Nuclear Power – A facility in which heat produced in a reactor by the fissioning of nuclear fuel is used to drive a steam turbine.

Peak demand (load) – The point in time in which an electrical system experiences its highest demand. On a daily basis, typical peak demand occurs during the early evening or afternoon.

Petroleum Products Revolving Fund (PPRF) – The Revolving Fund provides the financial resources necessary for PPD to purchase and distribute refined petroleum products to customers in Nunavut. PPD is required by legislation to recover advances from the Revolving Fund through retail sales, operating on a ‘break-even’ basis. The Revolving Fund operates similar to a commercial line of credit.

Petroleum Products Stabilization Fund – The purpose of this fund is to stabilize the prices of petroleum productswhich often fluctuate due to volatile world energy markets. As such, the Stabilization Fund accumulates the profits or losses incurred by the PPRF, up to $10 million. The Stabilization Fund operates similar to a Retained Earnings Account.

Power grid – The network of transmission and distribution lines designed to deliver electricity to a region.

Power purchase agreement – A contract involving the purchase and sale of electricity, normally executed between a private power generating facility and a regulated electrical utility.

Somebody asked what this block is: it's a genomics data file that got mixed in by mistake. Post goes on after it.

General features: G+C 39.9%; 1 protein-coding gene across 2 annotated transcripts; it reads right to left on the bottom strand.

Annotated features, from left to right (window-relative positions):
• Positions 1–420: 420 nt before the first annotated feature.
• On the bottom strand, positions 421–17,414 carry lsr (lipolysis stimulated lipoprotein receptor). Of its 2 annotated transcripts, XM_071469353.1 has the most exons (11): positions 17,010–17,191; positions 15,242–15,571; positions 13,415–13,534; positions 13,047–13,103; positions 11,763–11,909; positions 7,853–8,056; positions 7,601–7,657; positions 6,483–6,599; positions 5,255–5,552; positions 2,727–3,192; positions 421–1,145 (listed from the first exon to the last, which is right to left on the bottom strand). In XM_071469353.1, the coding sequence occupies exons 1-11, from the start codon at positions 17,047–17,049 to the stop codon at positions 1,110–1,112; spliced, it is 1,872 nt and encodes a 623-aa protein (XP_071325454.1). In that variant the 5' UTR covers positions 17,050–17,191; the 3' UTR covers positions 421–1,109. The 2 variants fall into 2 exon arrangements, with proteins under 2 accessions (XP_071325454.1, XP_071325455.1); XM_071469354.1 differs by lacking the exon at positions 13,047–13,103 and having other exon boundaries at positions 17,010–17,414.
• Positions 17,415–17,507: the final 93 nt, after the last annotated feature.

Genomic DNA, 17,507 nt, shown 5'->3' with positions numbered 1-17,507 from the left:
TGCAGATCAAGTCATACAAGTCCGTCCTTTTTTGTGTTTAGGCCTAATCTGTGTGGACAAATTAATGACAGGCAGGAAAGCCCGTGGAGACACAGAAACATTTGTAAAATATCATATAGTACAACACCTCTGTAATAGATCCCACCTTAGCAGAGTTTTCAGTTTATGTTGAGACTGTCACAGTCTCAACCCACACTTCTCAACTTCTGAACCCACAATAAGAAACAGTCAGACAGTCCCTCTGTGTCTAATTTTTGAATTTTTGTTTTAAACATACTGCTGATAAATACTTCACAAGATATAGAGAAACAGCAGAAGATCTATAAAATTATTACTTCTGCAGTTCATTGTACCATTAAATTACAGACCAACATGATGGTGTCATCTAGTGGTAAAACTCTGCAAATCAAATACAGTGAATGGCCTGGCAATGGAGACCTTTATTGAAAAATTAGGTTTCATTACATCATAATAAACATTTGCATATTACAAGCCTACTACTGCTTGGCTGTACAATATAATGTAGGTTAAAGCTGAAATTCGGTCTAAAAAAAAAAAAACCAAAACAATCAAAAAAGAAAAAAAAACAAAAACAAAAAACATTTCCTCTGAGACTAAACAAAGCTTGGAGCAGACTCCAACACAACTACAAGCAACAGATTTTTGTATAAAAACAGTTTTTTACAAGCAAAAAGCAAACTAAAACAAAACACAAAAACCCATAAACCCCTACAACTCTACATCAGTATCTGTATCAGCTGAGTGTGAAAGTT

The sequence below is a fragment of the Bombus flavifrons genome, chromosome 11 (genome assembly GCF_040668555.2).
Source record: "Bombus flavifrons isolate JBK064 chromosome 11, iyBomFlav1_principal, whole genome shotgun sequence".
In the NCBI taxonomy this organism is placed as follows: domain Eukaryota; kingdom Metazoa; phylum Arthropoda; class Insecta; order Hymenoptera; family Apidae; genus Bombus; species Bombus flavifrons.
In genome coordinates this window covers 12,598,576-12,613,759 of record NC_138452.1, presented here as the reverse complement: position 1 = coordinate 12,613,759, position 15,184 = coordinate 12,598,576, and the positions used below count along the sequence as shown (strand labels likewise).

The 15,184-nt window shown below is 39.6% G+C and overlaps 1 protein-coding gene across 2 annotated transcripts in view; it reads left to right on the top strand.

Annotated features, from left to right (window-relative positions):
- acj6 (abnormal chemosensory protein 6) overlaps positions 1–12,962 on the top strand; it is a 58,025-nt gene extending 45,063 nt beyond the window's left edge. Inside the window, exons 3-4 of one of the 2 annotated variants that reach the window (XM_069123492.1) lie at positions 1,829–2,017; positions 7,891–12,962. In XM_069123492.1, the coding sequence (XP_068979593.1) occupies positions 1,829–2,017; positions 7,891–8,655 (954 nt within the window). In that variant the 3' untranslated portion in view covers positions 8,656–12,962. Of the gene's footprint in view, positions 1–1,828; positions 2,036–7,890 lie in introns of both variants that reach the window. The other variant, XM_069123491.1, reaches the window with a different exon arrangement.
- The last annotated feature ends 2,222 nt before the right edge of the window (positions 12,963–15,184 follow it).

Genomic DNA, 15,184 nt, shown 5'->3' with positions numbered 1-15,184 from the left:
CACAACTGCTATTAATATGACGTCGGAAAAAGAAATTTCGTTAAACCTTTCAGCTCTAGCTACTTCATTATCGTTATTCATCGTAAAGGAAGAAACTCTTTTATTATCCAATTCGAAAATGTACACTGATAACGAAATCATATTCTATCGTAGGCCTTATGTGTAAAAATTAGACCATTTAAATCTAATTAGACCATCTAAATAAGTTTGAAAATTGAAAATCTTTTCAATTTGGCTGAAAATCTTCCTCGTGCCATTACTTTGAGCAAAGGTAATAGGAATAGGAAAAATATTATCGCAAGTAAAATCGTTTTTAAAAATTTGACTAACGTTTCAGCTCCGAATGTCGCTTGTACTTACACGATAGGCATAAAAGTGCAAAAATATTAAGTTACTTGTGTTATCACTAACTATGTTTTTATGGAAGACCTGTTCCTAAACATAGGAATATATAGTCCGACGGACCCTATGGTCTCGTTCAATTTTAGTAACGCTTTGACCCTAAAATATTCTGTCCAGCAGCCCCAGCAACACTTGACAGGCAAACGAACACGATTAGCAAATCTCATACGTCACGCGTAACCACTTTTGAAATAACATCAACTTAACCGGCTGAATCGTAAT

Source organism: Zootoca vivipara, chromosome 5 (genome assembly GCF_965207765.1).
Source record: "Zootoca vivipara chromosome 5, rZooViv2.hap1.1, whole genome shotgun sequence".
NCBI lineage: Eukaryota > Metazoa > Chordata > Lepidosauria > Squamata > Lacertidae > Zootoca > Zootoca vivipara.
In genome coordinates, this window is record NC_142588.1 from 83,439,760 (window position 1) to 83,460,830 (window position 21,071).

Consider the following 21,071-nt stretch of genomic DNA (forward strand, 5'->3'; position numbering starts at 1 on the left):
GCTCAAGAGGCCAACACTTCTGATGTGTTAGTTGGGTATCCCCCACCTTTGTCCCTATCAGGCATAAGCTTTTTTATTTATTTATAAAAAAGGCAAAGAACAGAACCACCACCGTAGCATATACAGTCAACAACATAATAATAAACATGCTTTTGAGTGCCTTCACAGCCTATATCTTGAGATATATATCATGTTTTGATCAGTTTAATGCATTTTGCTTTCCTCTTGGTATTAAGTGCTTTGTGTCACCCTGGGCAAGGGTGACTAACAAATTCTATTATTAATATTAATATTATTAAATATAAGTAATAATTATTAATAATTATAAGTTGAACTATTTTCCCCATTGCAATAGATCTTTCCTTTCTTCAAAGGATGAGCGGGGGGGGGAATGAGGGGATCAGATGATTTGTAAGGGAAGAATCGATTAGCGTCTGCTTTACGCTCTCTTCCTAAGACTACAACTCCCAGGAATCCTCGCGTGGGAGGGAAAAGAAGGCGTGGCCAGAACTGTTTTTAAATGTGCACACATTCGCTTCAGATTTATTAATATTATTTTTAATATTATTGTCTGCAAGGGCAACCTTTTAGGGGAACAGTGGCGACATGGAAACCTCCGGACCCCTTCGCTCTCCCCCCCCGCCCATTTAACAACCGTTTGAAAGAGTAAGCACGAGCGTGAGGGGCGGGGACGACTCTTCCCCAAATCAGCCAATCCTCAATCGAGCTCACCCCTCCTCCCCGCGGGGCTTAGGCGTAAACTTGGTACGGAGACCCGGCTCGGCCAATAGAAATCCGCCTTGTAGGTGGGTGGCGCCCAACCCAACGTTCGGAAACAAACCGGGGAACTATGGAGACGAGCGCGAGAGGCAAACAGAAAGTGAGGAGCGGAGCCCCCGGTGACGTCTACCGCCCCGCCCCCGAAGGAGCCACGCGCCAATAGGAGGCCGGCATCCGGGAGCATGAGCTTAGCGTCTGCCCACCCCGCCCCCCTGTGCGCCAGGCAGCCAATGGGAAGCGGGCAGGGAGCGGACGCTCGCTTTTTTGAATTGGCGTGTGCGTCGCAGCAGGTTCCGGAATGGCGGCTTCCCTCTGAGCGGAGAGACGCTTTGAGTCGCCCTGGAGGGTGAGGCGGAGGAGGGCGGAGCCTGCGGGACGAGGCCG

Primary energy – Energy sources that are found in their natural state, prior to any conversion. Examples of primary energy are coal, oil, sunlight, and wind.

Qulliq Energy Corporation (QEC)– – Nunavut’s electric utility and sole provider of electricity in the territory. QEC is wholly owned by the Government of Nunavut.

Renewable Energy – Energy sources that are naturally occurring and continuously replenish. Solar, wind, and hydroelectric are examples of renewable energy sources.

Run-of-river plant – A hydroelectric plant which depends on the flow of a river or stream for power generation.Differs from a storage-based plant such a hydroelectric dam.

Secondary energy – Energy sources that are created as a result of the conversion of primary energy. Examples of secondary energy include electricity and heat.

Solar energy – Primary energy from the Sun in the form of radiation and heat. Solar energy can be harnessed and transformed into electricity or a heat source.

Solar photovoltaic (PV) – A device consisting of semiconducting materials that is capable of converting solar energy into electricity.

Thermal Generation – The production of electricity from plants that convert heat energy into electrical energy. The heat in thermal plants can be produced from sources such as coal, oil, or gas.

Uranium – A naturally radioactive, metallic element. Uranium (specifically uranium-235) is the primary fuel for nuclear energy.

Voltage – The electrical force or pressure that causes current to flow in a circuit, measured in volts.

Watt – A unit for measuring electrical power. One watt is equal to the energy consumption rate of one joule per second.

Wind Energy – The kinetic energy present in wind motion that can be converted into mechanical energy to drive pumps or electricity generators.

Energy Tips

Buy an electrical timer to plug your vehicle into. Engine block heaters only need to run for 2-3 hours to sufficiently warm an engine.